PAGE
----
Today I saw the documentary “Wordplay” as part of the Seattle International Film Festival. The film is about Will Shortz who is the editor of the New York Times crossword puzzle and the people involved in the annual crossword puzzle solving competition. In the competition you, as you would think, try and solve a crossword puzzle as quickly as possible, with correct answers. Finishing within the same minute window will get you the same score so finishing at 3:20 is the same as finishing at 3:58. It was actually quite funny and an interesting story. The film will have more than a limited release and has distribution by IFC Films. I believe the film comes out in the theatres in a few weeks and has played in other festivals like Sundance. There are many famous people who show up in the film to talk about their love of crosswords. They include Bill Clinton, Ken Burns, the Indigo Girls, Mike Mussina, and Jon Stewart.
After the film the director and co-writer of the film Patrick Creadon was in attendance for a short question and answer period. He was joined by Merl Reagle who is one of the “stars” of the film. He creates many crossword puzzles a year and his puzzles can be found in syndication in newspapers across the states (including the Seattle Times). In the film he quickly builds a crossword puzzle. Since I can barely spell I personally am not a big crossword fan. I did learn many things about puzzle creation. For example a puzzle can be turned 180 degrees and the blocked out squares will be in the same place. In the case of the New York times the puzzles get progressively hard as the week progresses. Perhaps I should start to solve the Monday puzzle? Many of the successful crossword solvers are good at music or math/computer tasks. I noticed many of those in the movie were left handed so I guess I have that going against me to be a good crossword puzzle solver. Someone asked about the DVD which Creadon said would be out this holiday season. He said there will be an associated book. The DVD will contain some of the more famous puzzles including one that was highlighted in the film around the 1992 presidential election. When asked about how he was able to get some many stars in the film Creadon credited his wife, Christine O’ Malley, who was the co-writer on the film as being quite a “pit bull”. Interestingly enough once they had Bill Clinton on board others were quicker to jump in such as Jon Stewart. One thing I did know but was not part of the film but discussed in the Q & A was that Stewart had worked with Shortz to compose a crossword puzzle that contained a marriage proposal for Jon’s current wife. If I could have asked a question I would have asked about the music. In addition to the Indigo Girls, there were songs by bands like Cake , the Eels, and Shawn Colvin. It really flowed well with the visuals.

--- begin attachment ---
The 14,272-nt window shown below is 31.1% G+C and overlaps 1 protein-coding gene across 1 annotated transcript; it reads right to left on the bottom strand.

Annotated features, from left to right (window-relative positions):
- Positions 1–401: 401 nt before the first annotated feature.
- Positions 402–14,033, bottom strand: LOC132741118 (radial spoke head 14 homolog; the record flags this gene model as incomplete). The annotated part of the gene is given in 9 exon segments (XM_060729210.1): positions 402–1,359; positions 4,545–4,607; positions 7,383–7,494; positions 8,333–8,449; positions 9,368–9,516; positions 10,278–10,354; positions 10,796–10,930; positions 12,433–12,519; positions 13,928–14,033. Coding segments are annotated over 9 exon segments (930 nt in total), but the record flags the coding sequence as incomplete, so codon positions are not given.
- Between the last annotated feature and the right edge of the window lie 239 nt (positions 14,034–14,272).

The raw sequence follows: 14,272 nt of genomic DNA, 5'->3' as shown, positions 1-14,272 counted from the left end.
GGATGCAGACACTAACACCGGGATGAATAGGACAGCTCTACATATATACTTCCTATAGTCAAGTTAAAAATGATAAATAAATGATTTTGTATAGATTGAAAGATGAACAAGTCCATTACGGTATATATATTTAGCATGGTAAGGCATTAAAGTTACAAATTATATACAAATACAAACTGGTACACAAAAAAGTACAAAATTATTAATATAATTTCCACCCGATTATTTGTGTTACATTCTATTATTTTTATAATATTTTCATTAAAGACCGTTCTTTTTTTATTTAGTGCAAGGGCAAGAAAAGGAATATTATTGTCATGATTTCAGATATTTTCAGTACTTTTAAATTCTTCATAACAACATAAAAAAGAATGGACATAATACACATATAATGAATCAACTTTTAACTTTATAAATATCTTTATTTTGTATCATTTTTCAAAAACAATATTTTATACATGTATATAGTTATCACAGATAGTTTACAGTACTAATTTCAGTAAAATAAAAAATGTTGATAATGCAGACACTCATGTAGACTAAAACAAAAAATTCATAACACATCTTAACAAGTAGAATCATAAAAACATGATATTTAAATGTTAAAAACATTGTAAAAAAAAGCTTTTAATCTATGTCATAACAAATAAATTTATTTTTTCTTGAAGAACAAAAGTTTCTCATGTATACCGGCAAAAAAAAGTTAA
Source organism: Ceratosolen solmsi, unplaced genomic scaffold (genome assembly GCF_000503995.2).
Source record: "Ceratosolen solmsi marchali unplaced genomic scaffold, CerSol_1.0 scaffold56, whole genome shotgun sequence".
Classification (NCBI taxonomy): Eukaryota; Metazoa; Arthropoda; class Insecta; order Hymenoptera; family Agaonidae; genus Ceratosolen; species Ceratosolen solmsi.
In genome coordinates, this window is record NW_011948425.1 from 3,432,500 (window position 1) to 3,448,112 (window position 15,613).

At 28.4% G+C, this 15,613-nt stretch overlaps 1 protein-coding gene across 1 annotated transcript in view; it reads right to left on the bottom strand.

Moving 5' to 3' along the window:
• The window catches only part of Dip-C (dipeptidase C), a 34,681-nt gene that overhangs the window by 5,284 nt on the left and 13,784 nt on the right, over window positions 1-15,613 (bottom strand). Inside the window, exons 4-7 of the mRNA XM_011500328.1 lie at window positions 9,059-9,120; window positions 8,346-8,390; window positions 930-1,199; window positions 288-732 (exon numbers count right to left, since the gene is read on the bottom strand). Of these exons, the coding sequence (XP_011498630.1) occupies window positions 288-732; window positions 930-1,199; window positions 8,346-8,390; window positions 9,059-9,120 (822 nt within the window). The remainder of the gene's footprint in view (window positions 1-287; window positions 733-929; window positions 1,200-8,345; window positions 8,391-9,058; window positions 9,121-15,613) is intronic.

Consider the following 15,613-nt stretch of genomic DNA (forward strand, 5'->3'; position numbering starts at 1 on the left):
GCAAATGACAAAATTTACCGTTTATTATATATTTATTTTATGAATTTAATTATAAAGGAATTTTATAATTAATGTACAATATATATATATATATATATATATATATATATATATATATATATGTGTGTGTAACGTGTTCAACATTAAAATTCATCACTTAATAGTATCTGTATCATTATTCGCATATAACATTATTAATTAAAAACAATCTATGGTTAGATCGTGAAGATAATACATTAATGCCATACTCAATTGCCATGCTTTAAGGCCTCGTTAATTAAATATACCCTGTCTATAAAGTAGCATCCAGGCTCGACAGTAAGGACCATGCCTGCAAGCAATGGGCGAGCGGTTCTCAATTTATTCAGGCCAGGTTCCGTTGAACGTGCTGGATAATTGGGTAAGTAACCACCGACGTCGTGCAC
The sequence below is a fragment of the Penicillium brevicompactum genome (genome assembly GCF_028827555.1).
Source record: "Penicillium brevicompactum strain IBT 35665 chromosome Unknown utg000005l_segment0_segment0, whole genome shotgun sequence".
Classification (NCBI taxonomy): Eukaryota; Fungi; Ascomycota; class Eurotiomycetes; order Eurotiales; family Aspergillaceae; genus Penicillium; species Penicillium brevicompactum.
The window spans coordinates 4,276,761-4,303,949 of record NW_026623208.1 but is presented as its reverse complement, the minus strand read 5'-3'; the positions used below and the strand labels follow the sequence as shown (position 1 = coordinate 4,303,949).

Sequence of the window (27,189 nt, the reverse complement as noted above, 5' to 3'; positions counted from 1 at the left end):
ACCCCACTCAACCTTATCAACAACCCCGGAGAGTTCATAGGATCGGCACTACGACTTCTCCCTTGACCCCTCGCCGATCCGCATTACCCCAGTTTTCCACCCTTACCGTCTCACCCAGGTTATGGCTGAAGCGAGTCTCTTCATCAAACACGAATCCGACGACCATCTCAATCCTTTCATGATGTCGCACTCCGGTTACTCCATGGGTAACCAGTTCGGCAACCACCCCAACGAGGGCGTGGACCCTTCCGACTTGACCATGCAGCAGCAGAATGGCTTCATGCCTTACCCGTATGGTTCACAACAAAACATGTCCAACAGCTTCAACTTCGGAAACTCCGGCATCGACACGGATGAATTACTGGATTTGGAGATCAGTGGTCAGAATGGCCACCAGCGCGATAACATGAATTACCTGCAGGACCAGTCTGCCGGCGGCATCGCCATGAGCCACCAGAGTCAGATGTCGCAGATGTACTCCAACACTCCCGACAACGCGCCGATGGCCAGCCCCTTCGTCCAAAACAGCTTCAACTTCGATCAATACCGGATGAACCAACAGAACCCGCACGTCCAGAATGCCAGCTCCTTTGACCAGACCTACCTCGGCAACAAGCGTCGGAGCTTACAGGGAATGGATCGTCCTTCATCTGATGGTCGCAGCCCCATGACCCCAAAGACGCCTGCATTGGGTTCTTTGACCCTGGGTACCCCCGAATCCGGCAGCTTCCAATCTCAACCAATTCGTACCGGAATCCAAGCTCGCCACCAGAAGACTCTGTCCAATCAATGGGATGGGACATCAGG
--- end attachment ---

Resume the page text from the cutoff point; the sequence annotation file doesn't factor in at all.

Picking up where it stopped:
Update: I got to talk with Patrick at a gala post party tonight. I asked him about the music and they had to pay for most. His brother had suggested the Cake song to him. He did talk about locking yourself into a song and then if you have to pull it later because you have fallen in love with it it is much harder to pull it out. I have heard this same type of commment from other first time directors that might not have gotten the song they wanted due to rights or cost issues. I asked him about when IFC came on board and it was after their showing at Sundance. At the time they had seven bidder one which was National Geographic. You might ask your self since when is National Geographic in the film distribution bussiness for documentaries but after they made a ton of money on "March of the Penguins" they are set to put out one doc a year. What I missed out on was the fact that Harvey Weinstein is a co-distributor on the movie. The day after they had accepted the IFC offer Havery called up very disappointed that he was not part of the picture and in the end they were all able to work things out. You might remember that IFC and Weinstein had a deal like this with "Transamerica" last year. Another intersting comment Patrick made was about USA Today. Jon Stewart has a line in the film where he would do a crossword puzzel in USA Today but he would not feel good about himself for doing so (you can hear the actual line in the movie trailer) and can you guess what movie was missing when USA Today did their complete review of films coming out this summer (and I went and checked and there are many more docs and minor films that are listed) but of course Wordplay was missing from their review.